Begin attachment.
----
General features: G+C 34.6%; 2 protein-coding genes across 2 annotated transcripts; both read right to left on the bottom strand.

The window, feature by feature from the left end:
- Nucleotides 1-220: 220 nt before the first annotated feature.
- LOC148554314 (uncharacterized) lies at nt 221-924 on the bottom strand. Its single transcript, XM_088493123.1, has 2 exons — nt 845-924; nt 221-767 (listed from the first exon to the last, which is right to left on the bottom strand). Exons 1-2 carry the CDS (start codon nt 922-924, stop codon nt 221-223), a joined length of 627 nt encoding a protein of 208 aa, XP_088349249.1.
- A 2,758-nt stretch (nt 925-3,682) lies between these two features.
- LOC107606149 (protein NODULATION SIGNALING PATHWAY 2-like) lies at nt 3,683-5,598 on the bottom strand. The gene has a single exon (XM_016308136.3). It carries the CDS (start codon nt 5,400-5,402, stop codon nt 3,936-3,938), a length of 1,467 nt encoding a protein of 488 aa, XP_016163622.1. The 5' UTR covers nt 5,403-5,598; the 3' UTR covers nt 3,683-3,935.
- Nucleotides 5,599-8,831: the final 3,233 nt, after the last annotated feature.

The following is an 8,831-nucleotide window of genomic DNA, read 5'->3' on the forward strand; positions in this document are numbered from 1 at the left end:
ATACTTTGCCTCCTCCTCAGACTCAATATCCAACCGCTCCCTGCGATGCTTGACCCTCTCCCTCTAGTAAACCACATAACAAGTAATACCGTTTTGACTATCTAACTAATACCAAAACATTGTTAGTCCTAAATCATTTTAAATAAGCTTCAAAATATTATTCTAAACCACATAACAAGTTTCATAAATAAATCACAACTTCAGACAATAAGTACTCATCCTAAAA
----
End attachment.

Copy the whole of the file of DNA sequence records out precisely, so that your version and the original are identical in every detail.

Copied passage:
General features: G+C 34.6%; 2 protein-coding genes across 2 annotated transcripts; both read right to left on the bottom strand.

The window, feature by feature from the left end:
- Nucleotides 1-220: 220 nt before the first annotated feature.
- LOC148554314 (uncharacterized) lies at nt 221-924 on the bottom strand. Its single transcript, XM_088493123.1, has 2 exons — nt 845-924; nt 221-767 (listed from the first exon to the last, which is right to left on the bottom strand). Exons 1-2 carry the CDS (start codon nt 922-924, stop codon nt 221-223), a joined length of 627 nt encoding a protein of 208 aa, XP_088349249.1.
- A 2,758-nt stretch (nt 925-3,682) lies between these two features.
- LOC107606149 (protein NODULATION SIGNALING PATHWAY 2-like) lies at nt 3,683-5,598 on the bottom strand. The gene has a single exon (XM_016308136.3). It carries the CDS (start codon nt 5,400-5,402, stop codon nt 3,936-3,938), a length of 1,467 nt encoding a protein of 488 aa, XP_016163622.1. The 5' UTR covers nt 5,403-5,598; the 3' UTR covers nt 3,683-3,935.
- Nucleotides 5,599-8,831: the final 3,233 nt, after the last annotated feature.

The following is an 8,831-nucleotide window of genomic DNA, read 5'->3' on the forward strand; positions in this document are numbered from 1 at the left end:
ATACTTTGCCTCCTCCTCAGACTCAATATCCAACCGCTCCCTGCGATGCTTGACCCTCTCCCTCTAGTAAACCACATAACAAGTAATACCGTTTTGACTATCTAACTAATACCAAAACATTGTTAGTCCTAAATCATTTTAAATAAGCTTCAAAATATTATTCTAAACCACATAACAAGTTTCATAAATAAATCACAACTTCAGACAATAAGTACTCATCCTAAAA